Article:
Michael E. Webber
One of our primary responsibilities as teachers is to let our students in on the secret. That secret is whatever knowledge we are trying to convey to them.
Most people I know have some awkward memory from childhood when they were excluded from a clique, an inside joke, or a family secret that was whispered from one adult to another right in front of them. That is one of the worst feelings in the world.
They usually also have a companion memory from some point in their lives when they were mature enough to be let in on the secret: they are part of the inside joke, they join the circle of friends, or they are trusted with some sensitive information about a family member. They felt good when they were finally old enough to be trusted with such confidential matters.
I teach classes about energy. Sometimes when I want to emphasize a point that I really want them to remember, I will ask them something like, “Do you want to know the secret about refineries?” or “Do you want the truth about renewables?” The students always nod eagerly. After all, who doesn’t want to know the secret truth? The same is true with students. Letting them in on the secret is a sign to the students that they are ready to receive precious information and that the information is important enough to be protected.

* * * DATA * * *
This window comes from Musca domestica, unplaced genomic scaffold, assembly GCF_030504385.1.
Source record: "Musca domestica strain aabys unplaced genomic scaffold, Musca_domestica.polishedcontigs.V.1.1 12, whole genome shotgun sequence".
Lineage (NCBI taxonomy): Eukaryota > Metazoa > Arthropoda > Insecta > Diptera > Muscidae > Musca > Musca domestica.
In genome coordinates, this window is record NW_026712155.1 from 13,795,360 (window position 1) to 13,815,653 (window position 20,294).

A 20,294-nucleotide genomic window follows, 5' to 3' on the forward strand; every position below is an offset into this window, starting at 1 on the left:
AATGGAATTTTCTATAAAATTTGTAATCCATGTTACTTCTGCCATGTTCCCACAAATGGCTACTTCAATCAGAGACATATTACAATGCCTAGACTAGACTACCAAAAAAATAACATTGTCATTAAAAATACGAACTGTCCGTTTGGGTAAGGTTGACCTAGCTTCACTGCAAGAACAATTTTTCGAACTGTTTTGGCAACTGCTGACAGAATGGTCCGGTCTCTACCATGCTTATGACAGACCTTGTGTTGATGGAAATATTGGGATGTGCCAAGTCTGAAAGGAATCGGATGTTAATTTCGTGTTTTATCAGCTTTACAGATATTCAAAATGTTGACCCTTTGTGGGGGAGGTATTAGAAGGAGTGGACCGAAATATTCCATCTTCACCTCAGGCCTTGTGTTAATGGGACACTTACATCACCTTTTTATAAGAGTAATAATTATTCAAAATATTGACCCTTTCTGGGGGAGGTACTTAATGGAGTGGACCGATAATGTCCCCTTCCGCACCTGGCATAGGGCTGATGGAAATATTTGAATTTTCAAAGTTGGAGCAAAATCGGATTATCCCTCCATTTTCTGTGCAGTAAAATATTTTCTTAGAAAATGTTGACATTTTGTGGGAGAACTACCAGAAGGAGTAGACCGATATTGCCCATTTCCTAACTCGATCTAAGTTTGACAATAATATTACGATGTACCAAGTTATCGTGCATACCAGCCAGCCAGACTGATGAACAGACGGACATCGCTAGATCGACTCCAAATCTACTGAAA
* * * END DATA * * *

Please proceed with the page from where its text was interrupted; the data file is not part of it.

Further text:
By prefacing the information that way, I give them a sign that they are about to receive exclusive knowledge to which only important people are privy. This technique makes them feel special, heightens their attention, sticks in their memory, and gives them a motivation to keep coming to class. After all, where else would they go to get such valuable insider insights?
“When I’m thinking about math, my mind feels spontaneously alive with pictures, ideas, connections, and more questions – things I did not learn in a class or from a book – the “secret” ways in which I really understand something. These are things I share with my students. For example, it is simple to see that dividing 1 by a huge number gives a tiny number. This simple fact takes us a long way in understanding ratios where one variable quantity is divided by another. Where textbooks give complicated methods for graphing ratios, I remind my students to just remember this: 1/HUGE = tiny! The simple, fun, secret ways of seeing things are so much easier, satisfying, and reliable than following tedious procedures designed to replace the amazing gift of thinking about the basic, simple ideas.”